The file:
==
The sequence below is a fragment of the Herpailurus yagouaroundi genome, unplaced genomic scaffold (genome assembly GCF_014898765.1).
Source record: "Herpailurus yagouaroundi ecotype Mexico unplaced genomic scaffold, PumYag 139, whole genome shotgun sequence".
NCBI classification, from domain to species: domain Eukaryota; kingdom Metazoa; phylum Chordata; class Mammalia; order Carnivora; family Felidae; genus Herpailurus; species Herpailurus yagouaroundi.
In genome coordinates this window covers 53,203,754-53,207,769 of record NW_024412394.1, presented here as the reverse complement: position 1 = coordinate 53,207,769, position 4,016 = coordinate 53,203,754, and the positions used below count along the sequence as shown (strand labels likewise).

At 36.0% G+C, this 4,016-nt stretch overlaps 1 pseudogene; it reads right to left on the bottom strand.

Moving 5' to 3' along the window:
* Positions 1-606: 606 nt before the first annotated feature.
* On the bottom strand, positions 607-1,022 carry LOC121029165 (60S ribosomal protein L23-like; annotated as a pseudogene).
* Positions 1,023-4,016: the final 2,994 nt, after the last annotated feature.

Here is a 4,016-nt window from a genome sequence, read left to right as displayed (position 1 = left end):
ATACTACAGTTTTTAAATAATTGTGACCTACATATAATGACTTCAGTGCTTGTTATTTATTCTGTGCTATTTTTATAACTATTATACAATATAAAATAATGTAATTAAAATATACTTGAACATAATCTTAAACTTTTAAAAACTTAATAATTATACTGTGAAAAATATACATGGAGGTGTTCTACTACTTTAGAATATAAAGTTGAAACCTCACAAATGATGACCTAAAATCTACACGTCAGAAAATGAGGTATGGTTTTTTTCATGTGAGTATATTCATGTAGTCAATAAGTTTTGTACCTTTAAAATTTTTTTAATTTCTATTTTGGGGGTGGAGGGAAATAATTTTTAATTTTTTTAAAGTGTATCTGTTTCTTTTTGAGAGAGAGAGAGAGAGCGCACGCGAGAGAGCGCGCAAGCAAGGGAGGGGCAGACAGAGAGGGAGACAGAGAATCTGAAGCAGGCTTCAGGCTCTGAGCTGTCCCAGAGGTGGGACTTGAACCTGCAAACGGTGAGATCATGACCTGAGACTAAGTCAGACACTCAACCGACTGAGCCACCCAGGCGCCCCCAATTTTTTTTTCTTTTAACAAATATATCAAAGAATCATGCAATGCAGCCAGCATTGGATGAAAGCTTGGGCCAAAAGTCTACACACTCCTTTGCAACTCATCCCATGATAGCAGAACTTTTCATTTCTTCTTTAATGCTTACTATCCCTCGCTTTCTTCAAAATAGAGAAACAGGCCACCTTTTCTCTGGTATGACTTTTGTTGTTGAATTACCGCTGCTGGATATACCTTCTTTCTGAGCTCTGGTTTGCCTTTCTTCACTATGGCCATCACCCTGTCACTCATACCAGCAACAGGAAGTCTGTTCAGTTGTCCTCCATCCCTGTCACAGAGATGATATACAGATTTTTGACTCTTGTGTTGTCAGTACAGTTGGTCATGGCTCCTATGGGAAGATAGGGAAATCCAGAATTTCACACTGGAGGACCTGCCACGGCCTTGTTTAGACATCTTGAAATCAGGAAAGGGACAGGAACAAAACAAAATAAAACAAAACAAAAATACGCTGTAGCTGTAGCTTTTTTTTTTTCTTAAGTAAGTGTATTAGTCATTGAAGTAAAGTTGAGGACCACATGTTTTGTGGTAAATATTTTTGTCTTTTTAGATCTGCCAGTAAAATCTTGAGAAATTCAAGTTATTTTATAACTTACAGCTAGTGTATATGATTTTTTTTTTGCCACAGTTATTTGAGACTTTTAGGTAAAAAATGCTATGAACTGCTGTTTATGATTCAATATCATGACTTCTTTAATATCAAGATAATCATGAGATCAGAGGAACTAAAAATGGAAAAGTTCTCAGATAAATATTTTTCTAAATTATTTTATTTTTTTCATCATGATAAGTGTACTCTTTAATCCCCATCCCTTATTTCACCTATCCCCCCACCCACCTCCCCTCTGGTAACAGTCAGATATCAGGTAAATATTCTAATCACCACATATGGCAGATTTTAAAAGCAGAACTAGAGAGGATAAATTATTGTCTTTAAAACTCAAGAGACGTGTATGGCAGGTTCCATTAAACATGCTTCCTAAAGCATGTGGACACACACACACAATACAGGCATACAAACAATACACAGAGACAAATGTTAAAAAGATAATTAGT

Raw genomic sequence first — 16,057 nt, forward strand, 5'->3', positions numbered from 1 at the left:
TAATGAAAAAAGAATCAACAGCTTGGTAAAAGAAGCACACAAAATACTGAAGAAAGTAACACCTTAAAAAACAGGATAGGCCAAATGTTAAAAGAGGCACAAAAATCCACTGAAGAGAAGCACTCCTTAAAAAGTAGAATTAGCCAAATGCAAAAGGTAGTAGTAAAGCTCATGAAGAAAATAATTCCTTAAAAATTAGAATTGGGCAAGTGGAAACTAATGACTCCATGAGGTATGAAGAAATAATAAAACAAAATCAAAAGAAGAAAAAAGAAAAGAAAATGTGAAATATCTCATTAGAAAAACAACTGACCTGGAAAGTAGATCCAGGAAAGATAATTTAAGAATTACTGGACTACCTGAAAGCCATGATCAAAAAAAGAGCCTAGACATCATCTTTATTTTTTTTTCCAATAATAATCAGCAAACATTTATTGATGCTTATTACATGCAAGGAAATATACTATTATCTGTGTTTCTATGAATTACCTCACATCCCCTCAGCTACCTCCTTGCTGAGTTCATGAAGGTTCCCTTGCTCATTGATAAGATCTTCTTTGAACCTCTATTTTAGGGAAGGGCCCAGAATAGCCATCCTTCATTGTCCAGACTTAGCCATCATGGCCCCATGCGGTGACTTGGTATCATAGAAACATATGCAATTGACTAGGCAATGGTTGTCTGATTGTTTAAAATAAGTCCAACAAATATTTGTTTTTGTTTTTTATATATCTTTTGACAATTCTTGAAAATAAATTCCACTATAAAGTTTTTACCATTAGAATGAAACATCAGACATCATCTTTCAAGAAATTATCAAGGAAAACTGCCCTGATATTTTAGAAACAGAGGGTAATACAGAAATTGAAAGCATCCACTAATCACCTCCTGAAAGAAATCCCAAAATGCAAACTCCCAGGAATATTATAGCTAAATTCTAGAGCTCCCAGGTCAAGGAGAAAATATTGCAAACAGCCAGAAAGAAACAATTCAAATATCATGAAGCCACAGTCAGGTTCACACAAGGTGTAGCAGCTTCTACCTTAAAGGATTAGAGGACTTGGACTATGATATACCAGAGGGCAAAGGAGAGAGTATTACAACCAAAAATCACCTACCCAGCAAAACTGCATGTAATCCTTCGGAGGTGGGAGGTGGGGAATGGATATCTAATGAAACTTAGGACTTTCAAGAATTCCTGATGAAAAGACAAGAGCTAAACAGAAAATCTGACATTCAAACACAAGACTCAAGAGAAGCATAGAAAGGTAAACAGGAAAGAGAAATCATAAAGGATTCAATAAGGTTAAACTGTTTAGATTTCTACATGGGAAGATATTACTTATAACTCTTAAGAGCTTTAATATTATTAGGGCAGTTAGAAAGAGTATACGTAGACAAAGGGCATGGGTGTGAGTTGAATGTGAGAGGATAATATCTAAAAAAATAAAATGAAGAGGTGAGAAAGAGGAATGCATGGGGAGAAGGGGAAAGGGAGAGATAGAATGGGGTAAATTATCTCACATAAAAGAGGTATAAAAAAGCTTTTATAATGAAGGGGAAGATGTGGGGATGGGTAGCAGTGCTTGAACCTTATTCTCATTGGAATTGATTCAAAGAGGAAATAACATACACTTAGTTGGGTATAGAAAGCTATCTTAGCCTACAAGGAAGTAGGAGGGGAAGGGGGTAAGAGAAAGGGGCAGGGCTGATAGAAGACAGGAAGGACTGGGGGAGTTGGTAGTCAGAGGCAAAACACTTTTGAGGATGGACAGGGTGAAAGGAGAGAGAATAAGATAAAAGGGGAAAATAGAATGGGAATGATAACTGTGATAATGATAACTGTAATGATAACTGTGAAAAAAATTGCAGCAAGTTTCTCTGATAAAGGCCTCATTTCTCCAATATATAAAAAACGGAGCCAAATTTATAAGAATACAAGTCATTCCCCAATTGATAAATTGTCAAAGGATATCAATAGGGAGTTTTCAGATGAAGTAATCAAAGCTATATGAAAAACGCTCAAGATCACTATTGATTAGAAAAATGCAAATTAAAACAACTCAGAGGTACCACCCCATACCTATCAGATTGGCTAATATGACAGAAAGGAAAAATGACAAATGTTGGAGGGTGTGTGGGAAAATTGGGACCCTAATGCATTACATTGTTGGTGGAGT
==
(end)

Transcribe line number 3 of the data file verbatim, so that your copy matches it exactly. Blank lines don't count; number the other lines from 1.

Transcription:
NCBI classification, from domain to species: domain Eukaryota; kingdom Metazoa; phylum Chordata; class Mammalia; order Carnivora; family Felidae; genus Herpailurus; species Herpailurus yagouaroundi.